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      • Anonymous says:

        The properties were built with planning permission, within the remit of the laws of the land, established by those elected by the people of the land. Who is really to blame?

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  25. Jim says:

    Wasting $21 million on sand that will wash away in any large storm is an unconscionable
    waste. What needs to be done and fast is to amend the Planning regulations to prohibit building any structure far from the high water mark and change building code to provide portection for new construction. For existing properties, give up the hope of having a sandy beach, it will never come back. If the planning and building code are not changed to reflect what is happening in the environment, anything built under current
    laws will be condemned within a few years as they will not be habitable. Remember the past generations of Camanians who built their homes far from the waterfront. These old homes that are still around, are 50-100 years old and not washed away. Learn from the past.

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  26. Just me says:

    They should look to Jamaica for advice, they have had some very successful projects

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  27. Anonymous says:

    Rethink the past and present CPB

  28. Sarasota Steve says:

    A superb article. The exact same thing occurred at Manasota Beach on the west coast of Florida on the Gulf Of Mexico.

    In that area, many homes / condos have been condemned and developers are finally moving beach front structures back from the beach.

    Everyone has finally learned a very expensive lesson.

    Hope we learn here from that lesson.

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  29. Anonymous says:

    A pretty strong example of f*** around & find out. SMB has definitely been replenished once if not twice down by the Marriott, – some of these people just don’t have the aptitude to find out or more specifically don’t care if it’s someone else paying for it. Keep f****** around and be satisfied that piece by piece you’re destroying the place.

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  30. Anonymous says:

    Will they ever listen and learn and put aside their egos and greed. Flush $21 Million down the toilet!?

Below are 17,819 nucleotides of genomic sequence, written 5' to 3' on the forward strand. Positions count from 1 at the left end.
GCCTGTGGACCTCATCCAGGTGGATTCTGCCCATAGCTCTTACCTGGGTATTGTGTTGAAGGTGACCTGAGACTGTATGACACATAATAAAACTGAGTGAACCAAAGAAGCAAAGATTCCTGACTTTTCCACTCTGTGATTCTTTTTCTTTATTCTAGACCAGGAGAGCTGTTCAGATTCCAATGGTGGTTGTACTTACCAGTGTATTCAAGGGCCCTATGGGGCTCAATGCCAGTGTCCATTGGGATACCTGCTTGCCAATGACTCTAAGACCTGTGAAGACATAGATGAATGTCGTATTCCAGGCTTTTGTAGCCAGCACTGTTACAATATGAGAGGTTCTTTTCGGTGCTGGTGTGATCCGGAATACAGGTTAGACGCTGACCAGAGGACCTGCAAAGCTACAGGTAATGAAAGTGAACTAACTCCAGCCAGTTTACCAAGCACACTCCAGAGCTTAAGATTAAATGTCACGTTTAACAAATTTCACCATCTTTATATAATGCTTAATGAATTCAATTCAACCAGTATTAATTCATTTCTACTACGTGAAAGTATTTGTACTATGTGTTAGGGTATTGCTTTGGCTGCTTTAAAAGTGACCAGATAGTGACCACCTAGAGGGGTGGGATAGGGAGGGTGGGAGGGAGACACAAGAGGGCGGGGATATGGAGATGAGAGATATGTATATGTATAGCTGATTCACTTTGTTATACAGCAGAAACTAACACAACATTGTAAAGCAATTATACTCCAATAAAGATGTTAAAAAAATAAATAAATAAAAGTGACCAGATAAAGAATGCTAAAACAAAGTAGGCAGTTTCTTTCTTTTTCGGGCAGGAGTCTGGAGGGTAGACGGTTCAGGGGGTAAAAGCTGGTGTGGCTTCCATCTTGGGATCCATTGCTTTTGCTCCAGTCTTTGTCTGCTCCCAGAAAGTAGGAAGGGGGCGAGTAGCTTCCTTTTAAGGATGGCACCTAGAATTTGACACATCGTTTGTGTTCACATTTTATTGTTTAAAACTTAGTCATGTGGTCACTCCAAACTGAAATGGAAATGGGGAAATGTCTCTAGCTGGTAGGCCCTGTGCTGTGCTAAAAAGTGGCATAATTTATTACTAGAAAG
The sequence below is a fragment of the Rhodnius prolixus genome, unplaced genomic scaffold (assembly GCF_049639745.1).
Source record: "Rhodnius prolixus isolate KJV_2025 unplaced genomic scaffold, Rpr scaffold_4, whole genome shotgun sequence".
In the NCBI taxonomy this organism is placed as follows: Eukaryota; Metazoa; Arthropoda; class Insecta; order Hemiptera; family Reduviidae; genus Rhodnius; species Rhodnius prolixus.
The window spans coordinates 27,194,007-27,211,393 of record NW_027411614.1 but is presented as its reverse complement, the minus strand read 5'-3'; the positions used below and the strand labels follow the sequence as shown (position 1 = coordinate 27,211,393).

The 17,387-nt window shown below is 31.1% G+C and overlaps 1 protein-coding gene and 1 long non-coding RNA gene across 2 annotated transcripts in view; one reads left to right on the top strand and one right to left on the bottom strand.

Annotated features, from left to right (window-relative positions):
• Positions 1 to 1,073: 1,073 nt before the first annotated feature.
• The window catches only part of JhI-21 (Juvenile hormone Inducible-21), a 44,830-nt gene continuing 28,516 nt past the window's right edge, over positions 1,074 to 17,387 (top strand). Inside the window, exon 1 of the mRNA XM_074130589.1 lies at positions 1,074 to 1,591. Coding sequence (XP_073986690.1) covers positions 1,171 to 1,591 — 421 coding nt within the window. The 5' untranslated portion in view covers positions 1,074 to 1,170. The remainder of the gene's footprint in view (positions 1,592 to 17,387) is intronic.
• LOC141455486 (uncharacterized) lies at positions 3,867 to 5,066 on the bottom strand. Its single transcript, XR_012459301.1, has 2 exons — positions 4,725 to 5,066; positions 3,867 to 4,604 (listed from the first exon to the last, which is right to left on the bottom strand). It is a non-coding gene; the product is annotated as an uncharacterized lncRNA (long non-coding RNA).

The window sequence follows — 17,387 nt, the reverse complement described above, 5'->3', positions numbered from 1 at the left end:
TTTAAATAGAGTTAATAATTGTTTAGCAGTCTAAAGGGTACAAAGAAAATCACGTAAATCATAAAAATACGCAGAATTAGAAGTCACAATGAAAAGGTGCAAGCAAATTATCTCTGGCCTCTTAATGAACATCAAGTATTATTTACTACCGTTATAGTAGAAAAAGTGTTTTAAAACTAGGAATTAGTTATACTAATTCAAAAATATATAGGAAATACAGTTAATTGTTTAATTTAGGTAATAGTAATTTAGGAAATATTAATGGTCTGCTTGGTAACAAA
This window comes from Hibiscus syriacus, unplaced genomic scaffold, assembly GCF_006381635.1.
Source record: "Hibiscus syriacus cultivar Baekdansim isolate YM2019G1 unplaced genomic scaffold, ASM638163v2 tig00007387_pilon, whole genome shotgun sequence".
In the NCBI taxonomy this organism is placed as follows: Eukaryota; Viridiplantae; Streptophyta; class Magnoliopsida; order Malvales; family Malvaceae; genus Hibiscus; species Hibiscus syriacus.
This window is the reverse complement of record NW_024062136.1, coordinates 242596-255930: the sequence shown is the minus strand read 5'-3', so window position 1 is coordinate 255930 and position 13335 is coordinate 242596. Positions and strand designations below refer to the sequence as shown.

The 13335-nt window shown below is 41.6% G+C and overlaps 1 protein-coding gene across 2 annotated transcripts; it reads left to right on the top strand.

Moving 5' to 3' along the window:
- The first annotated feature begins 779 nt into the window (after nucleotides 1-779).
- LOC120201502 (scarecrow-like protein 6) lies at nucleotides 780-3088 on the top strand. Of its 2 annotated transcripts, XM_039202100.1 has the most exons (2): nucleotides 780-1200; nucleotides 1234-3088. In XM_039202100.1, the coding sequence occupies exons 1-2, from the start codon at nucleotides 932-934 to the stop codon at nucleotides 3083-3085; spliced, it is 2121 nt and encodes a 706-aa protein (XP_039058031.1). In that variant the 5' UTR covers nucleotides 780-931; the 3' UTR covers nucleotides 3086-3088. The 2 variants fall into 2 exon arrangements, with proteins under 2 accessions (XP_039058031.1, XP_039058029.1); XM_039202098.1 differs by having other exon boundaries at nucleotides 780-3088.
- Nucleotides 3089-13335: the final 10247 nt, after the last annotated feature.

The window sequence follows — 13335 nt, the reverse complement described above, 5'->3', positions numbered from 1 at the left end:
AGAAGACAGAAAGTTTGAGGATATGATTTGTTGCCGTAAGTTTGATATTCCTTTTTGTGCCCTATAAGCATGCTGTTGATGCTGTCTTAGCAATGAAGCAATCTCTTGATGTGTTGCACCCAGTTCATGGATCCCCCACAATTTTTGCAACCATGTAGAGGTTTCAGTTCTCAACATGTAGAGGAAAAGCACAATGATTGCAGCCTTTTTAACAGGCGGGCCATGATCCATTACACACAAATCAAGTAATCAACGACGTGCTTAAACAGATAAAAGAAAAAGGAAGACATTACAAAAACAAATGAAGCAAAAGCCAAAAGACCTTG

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  31. Anonymous says:

    Meanwhile, the Zambezi River continues its cycle.

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  32. Guido Marsupio says:

    How stupid can the government be, not to listen to the qualified voices telling them not to waste our money on this?

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  33. Anonymous says:

    I don’t want to see sand added. But it would be great if alternative solutions are visited. Planting sea grass, planting coccoloba, dropping boulder 100 ft out. Look at Fort Lauderdale and Galveston TX and what they’ve done to protect and rebuild their beaches.

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  34. Anonymous says:

    Make it make sense sweet baby Jesus

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  35. Bean Counter says:

    If this government spend that sort of money on sand for the SMB. We know the sand will wash away. It will represent an even bigger waste of public funds that does not represent value for money than Juju’s KYD50 million high school project for 130 students in the Brac.

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  36. Please exercise some Cayman sense says:

    In other news water is wet. Keep sticking your head in the sand to avoid the true problem. A plethora of puns on this one, as numerous as grains of sand on a beach. The reality is that the beach is gone, it is not coming back, the seas are rising due to our stupidity, and psst…I’ll tell you a secret…it’s going to get worse.

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    • LEF says:

      I agree. Our beautiful, tiny islands are in for flooding. If the members of our honorable house haven’t notice, the sea is rising due to climate change. The ice is melting, the water is giing into the ocean causing the sea to rise…. it may not have a humongous effect right now but wait….

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    • Thought says:

      It was return after the next good storm.

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  37. Anonymous says:

    Remove all structure from the beach, that is the solution.
    This will give back the ocean view to the local residents, otherwise no beach.

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    • Anonymous says:

      Remove that disgusting concrete monstrosity of a tunnel on WB Road. Talk about ghetto!

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      • Anonymous says:

        If you want ghetto go down Dog City, Swamp, Rock Hole, etc.

        Caymanian owned and operated since their inception.

    • Anonymous says:

      At least you are offering a practical solution: tear down billions of dollars of structures. I can see this happening over the next six months.